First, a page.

Bulgaria to deliver 100 armored personnel vehicles to Ukraine

The Ukrainian military is back on track to receive a shipment of 100 armored personnel vehicles from Bulgaria to assist in its fight against Russia’s invasion after the Bulgarian parliament voted to override a presidential veto that blocked the deal earlier this week.

The Bulgarian Interior Ministry reached an agreement with Ukraine’s Ministry of Defense earlier this year to transport decommissioned armored vehicles to Kyiv that were no longer in use by Sofia’s government. The agreement was ratified by the Bulgarian National Assembly later that same month, but Bulgarian President Rumen Radev stepped in on Monday to veto the deal, raising concerns that the lawmakers who agreed to transport the vehicles were not “familiar” enough with the issue at hand.

On Friday, Sofia’s parliament overrode Radev’s veto in a 162-55 vote, according to the Bulgarian news agency BTA. Supporters of the agreement reiterated during a debate on the measure that Sofia’s Interior Ministry has no use for the armored vehicles in question, adding that they are better put to use to protect Ukraine’s borders.

“Interior Ministry experts confirm that these vehicles have become redundant in Bulgaria,” said Bulgarian lawmaker Valentin Radev, as per BTA’s report. “Bulgaria protects its national security better by helping Ukraine.”

Critics of the proposal, however, echoed Radev’s concern that the armored vehicles are needed to protect Bulgaria’s interests. National Assembly member Kostadin Kostadinov went as far as to say that it “is very humiliating” for Sofia’s government “that in addition to giving equipment to Ukraine free of charge, we are also providing the transport for it,” BTA reported.

Bulgaria, a member of the NATO alliance and the European Union, has lagged behind many of its allies in supporting Ukraine publicly. Critics of Radev have accused him of being partial to Russian President Vladimir Putin, and pro-Kremlin political parties, who hold a minority in Sofia’s National Assembly, have attempted to block aid to Ukraine before.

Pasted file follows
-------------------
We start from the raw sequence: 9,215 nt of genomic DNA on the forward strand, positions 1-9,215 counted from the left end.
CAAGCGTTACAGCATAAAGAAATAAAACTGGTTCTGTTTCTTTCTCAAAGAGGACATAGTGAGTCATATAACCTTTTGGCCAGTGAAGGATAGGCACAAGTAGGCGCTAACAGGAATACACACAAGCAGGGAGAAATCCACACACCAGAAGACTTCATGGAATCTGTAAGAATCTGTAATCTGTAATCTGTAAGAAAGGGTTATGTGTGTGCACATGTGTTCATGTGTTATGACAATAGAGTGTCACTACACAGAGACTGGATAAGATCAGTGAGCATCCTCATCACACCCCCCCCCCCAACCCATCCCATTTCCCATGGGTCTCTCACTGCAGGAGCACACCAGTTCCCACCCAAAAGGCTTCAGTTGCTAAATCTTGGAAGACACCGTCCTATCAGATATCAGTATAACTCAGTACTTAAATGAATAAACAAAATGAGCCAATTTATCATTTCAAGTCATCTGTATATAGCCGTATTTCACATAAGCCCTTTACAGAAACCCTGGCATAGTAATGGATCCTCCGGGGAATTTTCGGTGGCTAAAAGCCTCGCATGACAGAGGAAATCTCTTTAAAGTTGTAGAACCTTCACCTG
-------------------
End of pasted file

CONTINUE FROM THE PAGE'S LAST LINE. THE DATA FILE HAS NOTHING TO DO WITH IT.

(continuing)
In Friday’s vote, those who agreed with Radev’s veto of the transfer of armored vehicles were made up of members of the far-right Revival Party, the populist party There is Such a People, and the Bulgaria Socialist Party.

Ukrainian President Volodymyr Zelensky thanked the Bulgarian parliament for overriding Radev’s veto in a post to X, formerly Twitter, on Friday, writing that additional military aid strengthens “our Europe and the defense of freedom.”

Sofia’s agreement to send the armored vehicles comes at a time when foreign military support for Kyiv has started to waver, potentially spelling trouble for Zelensky’s ability to hold off Russia’s advances as the winter months settle in. According to a study released Thursday by the Kiel Institute for the World Economy, the amount of newly committed military aid for Kyiv dropped by 87 percent between August and October when compared to support packages delivered in 2022 during that same time frame.

Still, for the time being, Western support continues to flow to Ukraine. Germany issued its latest military package for Kyiv on Friday, which includes vehicles, drones, artillery shells and other equipment.

The Pentagon also announced on Wednesday that it was sending an additional $175 million in military aid to Ukraine, but Secretary of State Antony Blinken said in a statement that unless Congress approves additional funding, “This will be one of the last security assistance packages we can provide to Ukraine,” according to a report from the Associated Press.

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